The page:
If you know me or have listened to our DocPreneur Leadership Podcast then you are familiar with how much we love and adore and support the application of handwritten notes and handwritten thank you notes from Doctor to Patient.
Sara Sheridan, an Author writes “To me, reading through old letters and journals is like treasure hunting. Somewhere in those faded, handwritten lines, there is a story that has been packed away in a dusty old box for years.”
Maddie Crum wrote “Handwritten letters allow us an opportunity to pause. Due to a lag in delivery time, they might also force us to consider the shelf life of what we write . . . And their tangibility lends them a sense of permanence.”
You and I both know that its hard to find the time to do this in today’s busy and bureaucratic medical office. But if we continue to think this way and use this excuse as the reason we’re not doing better, we can only blame ourselves and become participants in the continued erosion of the Physician-Patient relationship. This might seem counter-intuitive and maybe a little unfair, but the fact of the matter is there is time, you just need to make time for it.
I’ll be the first to admit, it may seem like an unfamiliar gesture. It might feel awkward at first to put pen to paper. But as a Patient who encourages Physicians to practice this exercise each week and having been on the receiving end of many a thank you note from my Physician(s) over the years, I will admit that there is no amount of money that can now be put onto how invaluable and closely connected I feel with my personal Physician.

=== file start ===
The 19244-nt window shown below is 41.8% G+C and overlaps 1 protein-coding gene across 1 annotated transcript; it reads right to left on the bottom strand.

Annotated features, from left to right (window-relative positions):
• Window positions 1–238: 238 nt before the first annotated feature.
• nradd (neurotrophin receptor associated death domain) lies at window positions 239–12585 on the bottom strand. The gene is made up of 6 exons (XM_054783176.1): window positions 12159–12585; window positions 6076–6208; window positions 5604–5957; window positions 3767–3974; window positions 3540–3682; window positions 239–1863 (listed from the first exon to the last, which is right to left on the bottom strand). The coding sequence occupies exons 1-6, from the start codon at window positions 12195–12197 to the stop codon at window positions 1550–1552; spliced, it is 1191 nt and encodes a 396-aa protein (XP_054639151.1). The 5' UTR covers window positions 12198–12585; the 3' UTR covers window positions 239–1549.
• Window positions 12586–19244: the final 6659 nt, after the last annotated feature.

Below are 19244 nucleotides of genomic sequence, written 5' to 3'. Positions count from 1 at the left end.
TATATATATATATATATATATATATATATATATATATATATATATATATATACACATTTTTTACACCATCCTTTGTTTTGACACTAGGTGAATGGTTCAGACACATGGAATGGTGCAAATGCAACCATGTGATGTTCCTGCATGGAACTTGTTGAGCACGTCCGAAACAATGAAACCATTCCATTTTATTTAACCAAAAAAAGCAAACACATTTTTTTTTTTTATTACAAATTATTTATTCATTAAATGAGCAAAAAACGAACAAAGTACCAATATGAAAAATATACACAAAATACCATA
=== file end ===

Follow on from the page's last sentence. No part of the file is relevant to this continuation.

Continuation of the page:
It’s strange, I know. However, it’s a hearkening back to the days of the Andy Griffith era or something you’d expect your Physician to do, as the Physician portrayed in “The Doctor,” a painting by Samuel Luke Fildes.
I’ll share with you today two of my favorite quotes that have recently made it from my mind to now hanging on my wall.
The first is “Don’t give away the groceries.”
I was reminded of this sentiment the other day by a good friend of ours around here at CMT who has developed an innovative myofascial approach that can be accessed virtually and is helping Patients escape chronic pain, and often prevent the need for surgery by learning how to liberate their own fascial dysfunction. Her name is Dana Sterling and she’s amazing. She’s the Owner and Founder of Sterling Structural Therapy and we had a good smile together over Zoom about whom she attributed hearing this quote from.
My second favorite quote comes from a podcast I was listening to during my daily commute and is by George Santayana where he wrote “Skepticism is the chastity of the intellect, and it is shameful to surrender it too soon or to the first comer.”
So consider this for a moment in the event that you’re still skeptical about the time it requires to write a short, handwritten note to your Patients.
Physicians constantly remind us that ‘Word of Mouth’ and ‘Patient Referrals’ are the number one way they grow their practice. This is a tale as old as time it seems. Meaning, if I had a nickel for every time I heard this, I’d probably be with my wife and kids on a boat or a beach somewhere living off the interest of this investment. So here we are.
Imagine if you were sending out just one thank you card to your Patients per week. At the end of the year, minus two weeks for vacation, that’s 50 people you personally expressed something meaningful in writing to. If those fifty Patients told just one or two people about you, what do you think would happen to your ‘Word of Mouth and New Patient Referrals?’